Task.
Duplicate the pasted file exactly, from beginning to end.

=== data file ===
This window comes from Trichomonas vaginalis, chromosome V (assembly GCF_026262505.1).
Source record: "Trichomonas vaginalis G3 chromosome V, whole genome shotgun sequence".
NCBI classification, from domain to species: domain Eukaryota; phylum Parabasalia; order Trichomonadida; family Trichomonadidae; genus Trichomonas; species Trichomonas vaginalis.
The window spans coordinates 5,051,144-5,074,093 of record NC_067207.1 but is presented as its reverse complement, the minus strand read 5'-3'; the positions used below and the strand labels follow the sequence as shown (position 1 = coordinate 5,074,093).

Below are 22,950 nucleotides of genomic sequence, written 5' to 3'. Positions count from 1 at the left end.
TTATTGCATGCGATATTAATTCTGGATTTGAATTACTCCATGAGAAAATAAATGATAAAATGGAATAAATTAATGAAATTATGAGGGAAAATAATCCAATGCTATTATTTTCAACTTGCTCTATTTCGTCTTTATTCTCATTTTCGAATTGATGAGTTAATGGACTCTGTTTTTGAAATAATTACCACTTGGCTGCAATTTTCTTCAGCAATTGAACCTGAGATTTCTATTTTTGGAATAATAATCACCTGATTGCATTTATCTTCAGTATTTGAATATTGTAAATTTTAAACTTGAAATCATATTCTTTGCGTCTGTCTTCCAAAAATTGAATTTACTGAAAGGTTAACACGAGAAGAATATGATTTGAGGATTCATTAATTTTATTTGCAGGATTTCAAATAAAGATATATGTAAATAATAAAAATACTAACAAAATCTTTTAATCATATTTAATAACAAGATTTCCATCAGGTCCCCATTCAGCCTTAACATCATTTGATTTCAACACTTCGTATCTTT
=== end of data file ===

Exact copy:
This window comes from Trichomonas vaginalis, chromosome V (assembly GCF_026262505.1).
Source record: "Trichomonas vaginalis G3 chromosome V, whole genome shotgun sequence".
NCBI classification, from domain to species: domain Eukaryota; phylum Parabasalia; order Trichomonadida; family Trichomonadidae; genus Trichomonas; species Trichomonas vaginalis.
The window spans coordinates 5,051,144-5,074,093 of record NC_067207.1 but is presented as its reverse complement, the minus strand read 5'-3'; the positions used below and the strand labels follow the sequence as shown (position 1 = coordinate 5,074,093).

Below are 22,950 nucleotides of genomic sequence, written 5' to 3'. Positions count from 1 at the left end.
TTATTGCATGCGATATTAATTCTGGATTTGAATTACTCCATGAGAAAATAAATGATAAAATGGAATAAATTAATGAAATTATGAGGGAAAATAATCCAATGCTATTATTTTCAACTTGCTCTATTTCGTCTTTATTCTCATTTTCGAATTGATGAGTTAATGGACTCTGTTTTTGAAATAATTACCACTTGGCTGCAATTTTCTTCAGCAATTGAACCTGAGATTTCTATTTTTGGAATAATAATCACCTGATTGCATTTATCTTCAGTATTTGAATATTGTAAATTTTAAACTTGAAATCATATTCTTTGCGTCTGTCTTCCAAAAATTGAATTTACTGAAAGGTTAACACGAGAAGAATATGATTTGAGGATTCATTAATTTTATTTGCAGGATTTCAAATAAAGATATATGTAAATAATAAAAATACTAACAAAATCTTTTAATCATATTTAATAACAAGATTTCCATCAGGTCCCCATTCAGCCTTAACATCATTTGATTTCAACACTTCGTATCTTT